ASSESSMENT TO IMPROVE COLLEGE
K. Patricia Cross University of California, Berkeley
Once upon a time when both Warren and I were young, I was asked to review Warren's book on Success in College ( Willingham, 1985), along with three other books speaking to the general theme of "Making College Students Successful" ( Cross, 1985). I commented at the time that Warren's book stood out as the most scholarly of the four. By characterizing his work as "scholarly," I meant that he proceeded in an orderly and analytic way to build new knowledge on the foundations of what was already known about the success of students in college. Many researchers today do a pretty good job of writing about their own little corner of the research domain, but then they leave their pieces of new information scattered about the landscape, hoping perhaps that someday someone may be able to stack them to build a significant piece of knowledge. Warren is typically generous and scholarly as he contributes his work to the building of knowledge.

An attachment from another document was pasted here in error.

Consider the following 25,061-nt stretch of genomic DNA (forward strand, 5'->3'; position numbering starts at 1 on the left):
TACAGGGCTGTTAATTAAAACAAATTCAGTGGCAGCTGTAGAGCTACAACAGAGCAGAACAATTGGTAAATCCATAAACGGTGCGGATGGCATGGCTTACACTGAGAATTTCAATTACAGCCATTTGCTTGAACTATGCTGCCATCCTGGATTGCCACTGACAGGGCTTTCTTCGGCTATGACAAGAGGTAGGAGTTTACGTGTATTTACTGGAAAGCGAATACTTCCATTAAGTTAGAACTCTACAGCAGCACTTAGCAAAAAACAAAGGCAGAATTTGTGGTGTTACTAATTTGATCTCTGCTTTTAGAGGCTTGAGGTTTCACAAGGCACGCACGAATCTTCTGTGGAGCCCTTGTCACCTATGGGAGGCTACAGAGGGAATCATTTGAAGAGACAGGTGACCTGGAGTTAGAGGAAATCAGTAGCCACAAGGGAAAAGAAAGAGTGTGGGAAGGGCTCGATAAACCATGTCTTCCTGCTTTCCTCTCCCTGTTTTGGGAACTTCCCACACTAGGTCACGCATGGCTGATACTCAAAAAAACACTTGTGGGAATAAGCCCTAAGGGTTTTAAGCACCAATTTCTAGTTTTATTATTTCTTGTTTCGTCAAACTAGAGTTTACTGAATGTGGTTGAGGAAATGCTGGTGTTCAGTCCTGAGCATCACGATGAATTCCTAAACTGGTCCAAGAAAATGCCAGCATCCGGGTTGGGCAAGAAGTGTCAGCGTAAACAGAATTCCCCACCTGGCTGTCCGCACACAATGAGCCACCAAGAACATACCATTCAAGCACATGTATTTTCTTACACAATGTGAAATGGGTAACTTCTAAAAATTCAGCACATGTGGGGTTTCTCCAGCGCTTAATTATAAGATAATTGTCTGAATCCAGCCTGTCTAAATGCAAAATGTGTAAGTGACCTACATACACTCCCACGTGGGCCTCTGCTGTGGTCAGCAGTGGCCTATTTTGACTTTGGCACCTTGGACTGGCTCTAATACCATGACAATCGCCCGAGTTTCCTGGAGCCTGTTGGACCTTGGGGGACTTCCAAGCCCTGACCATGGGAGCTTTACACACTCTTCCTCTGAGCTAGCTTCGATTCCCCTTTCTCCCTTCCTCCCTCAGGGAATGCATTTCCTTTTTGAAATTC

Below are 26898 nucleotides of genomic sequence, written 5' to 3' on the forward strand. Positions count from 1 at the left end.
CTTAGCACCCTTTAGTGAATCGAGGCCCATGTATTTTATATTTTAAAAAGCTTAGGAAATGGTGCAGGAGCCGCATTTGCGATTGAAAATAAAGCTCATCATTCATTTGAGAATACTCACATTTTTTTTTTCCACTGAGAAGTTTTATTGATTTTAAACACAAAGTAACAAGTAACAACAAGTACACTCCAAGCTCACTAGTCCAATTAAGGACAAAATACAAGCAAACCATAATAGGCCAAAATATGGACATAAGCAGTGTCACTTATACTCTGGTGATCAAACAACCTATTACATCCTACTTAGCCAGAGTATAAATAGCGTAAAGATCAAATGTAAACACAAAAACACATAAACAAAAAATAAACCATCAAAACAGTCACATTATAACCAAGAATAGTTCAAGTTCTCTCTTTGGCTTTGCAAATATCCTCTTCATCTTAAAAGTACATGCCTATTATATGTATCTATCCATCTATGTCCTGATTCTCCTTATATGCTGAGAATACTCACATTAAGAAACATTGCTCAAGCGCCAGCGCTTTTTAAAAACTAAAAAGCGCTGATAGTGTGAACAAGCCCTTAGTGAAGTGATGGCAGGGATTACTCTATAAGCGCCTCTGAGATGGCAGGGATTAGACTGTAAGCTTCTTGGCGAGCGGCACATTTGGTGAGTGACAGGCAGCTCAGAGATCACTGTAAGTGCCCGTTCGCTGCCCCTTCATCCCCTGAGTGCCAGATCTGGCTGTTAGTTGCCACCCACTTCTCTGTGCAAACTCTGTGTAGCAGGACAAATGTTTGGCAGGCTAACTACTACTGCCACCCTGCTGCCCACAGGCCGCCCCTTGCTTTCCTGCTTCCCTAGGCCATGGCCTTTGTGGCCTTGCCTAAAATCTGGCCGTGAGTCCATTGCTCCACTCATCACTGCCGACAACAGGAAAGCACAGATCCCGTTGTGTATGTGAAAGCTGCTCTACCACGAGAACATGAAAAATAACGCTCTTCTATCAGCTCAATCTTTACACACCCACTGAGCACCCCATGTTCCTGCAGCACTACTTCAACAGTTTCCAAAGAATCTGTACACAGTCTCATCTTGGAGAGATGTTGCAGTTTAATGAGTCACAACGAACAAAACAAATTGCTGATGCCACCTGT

Using Warren's characteristic approach to scholarship as my model, I want to begin this chapter by recognizing some of the past work that has gone into research on college teaching. Effective teaching is one of the most important handles we have on helping students to become successful learners. And it becomes even more important as increasing numbers of students enter college without adequate habits or skills for learning.
Some of the work on college teaching attempts to describe the characteristics of good college teachers. The descriptions range from global essays, to extensive lists of behavioral characteristics, to a reduction to the parsimonious, basic dimensions of good teaching. The global images are perhaps best captured by essayists. Joseph Epstein ( 1981) book, Masters: Portraits of Great Teachers, for example, is a collection of essays written by former students of some exceptional teachers. While I am struck by the rich variety in both authors and teachers,